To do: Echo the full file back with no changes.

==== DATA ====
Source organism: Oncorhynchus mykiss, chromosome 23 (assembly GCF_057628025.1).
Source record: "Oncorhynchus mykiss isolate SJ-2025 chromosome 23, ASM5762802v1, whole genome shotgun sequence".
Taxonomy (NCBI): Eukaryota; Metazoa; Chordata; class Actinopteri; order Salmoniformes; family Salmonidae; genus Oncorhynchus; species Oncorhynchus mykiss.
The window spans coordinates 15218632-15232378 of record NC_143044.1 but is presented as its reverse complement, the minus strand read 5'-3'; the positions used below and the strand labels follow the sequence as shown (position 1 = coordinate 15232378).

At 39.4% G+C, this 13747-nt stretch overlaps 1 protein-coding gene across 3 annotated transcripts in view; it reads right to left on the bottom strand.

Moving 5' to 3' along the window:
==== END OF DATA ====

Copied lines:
Source organism: Oncorhynchus mykiss, chromosome 23 (assembly GCF_057628025.1).
Source record: "Oncorhynchus mykiss isolate SJ-2025 chromosome 23, ASM5762802v1, whole genome shotgun sequence".
Taxonomy (NCBI): Eukaryota; Metazoa; Chordata; class Actinopteri; order Salmoniformes; family Salmonidae; genus Oncorhynchus; species Oncorhynchus mykiss.
The window spans coordinates 15218632-15232378 of record NC_143044.1 but is presented as its reverse complement, the minus strand read 5'-3'; the positions used below and the strand labels follow the sequence as shown (position 1 = coordinate 15232378).

At 39.4% G+C, this 13747-nt stretch overlaps 1 protein-coding gene across 3 annotated transcripts in view; it reads right to left on the bottom strand.

Moving 5' to 3' along the window: